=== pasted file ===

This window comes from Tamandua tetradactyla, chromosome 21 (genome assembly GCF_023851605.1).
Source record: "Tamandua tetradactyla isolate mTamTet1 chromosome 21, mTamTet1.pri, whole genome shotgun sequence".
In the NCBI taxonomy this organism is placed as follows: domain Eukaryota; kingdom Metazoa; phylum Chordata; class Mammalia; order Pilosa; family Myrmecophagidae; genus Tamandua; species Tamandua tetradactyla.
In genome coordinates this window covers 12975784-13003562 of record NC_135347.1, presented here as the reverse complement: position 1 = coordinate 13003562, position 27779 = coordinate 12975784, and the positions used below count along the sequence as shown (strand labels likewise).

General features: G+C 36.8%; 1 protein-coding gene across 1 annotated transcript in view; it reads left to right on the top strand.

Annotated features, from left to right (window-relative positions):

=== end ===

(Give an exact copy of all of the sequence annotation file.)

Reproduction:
This window comes from Tamandua tetradactyla, chromosome 21 (genome assembly GCF_023851605.1).
Source record: "Tamandua tetradactyla isolate mTamTet1 chromosome 21, mTamTet1.pri, whole genome shotgun sequence".
In the NCBI taxonomy this organism is placed as follows: domain Eukaryota; kingdom Metazoa; phylum Chordata; class Mammalia; order Pilosa; family Myrmecophagidae; genus Tamandua; species Tamandua tetradactyla.
In genome coordinates this window covers 12975784-13003562 of record NC_135347.1, presented here as the reverse complement: position 1 = coordinate 13003562, position 27779 = coordinate 12975784, and the positions used below count along the sequence as shown (strand labels likewise).

General features: G+C 36.8%; 1 protein-coding gene across 1 annotated transcript in view; it reads left to right on the top strand.

Annotated features, from left to right (window-relative positions):